Ronnie Milsap

A Rose By Any Other Name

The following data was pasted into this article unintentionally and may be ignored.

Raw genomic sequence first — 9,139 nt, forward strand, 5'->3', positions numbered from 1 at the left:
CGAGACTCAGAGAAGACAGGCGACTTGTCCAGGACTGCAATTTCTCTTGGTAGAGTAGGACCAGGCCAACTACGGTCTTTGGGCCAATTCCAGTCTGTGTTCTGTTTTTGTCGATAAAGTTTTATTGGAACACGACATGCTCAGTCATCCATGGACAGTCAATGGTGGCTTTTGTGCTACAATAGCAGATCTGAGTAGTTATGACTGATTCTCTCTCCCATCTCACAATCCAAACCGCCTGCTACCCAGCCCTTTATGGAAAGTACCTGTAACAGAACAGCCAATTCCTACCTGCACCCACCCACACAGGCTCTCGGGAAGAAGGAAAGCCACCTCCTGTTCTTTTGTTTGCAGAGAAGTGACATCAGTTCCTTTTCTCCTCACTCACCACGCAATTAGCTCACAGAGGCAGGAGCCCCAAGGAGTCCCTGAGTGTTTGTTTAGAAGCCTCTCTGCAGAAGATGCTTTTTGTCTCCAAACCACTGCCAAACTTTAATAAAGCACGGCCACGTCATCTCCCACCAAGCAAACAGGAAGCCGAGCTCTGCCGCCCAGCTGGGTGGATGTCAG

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Released in 1975, just as Ronnie Milsap's career was achieving cruising altitude, A Rose by Any Other Name winds up recycling much of his 1971 eponymous debut. A full five tracks are repeated from that album -- "Blue Skies of Montana," "Crying," "Keep on Smiling," "Why," and an excellent version of Kris Kristofferson's "Please Don't Tell Me How the Story Ends" -- and to the mix are added some good leftovers, including a good version of Mickey Newbury's "She Even Woke Me Up to Say Goodbye." These additions push the album closer toward country than Ronnie Milsap was, which is a deliberate move: this way, it would appeal to the country audience more than the willful Southern eclecticism of his debut. But that eclecticism is a large part of what made Ronnie Milsap a satisfying debut, particularly because he hadn't yet developed his distinctive smooth country style -- a style that he found by 1975, when he started having hits like "Pure Love" and "(I'd Be) A Legend in My Time." So, the newer material here isn't as good as what was cut, and the album doesn't hold together as well as the original debut, leaving A Rose by Any Other Name as a fitfully entertaining record instead of a cohesive one.

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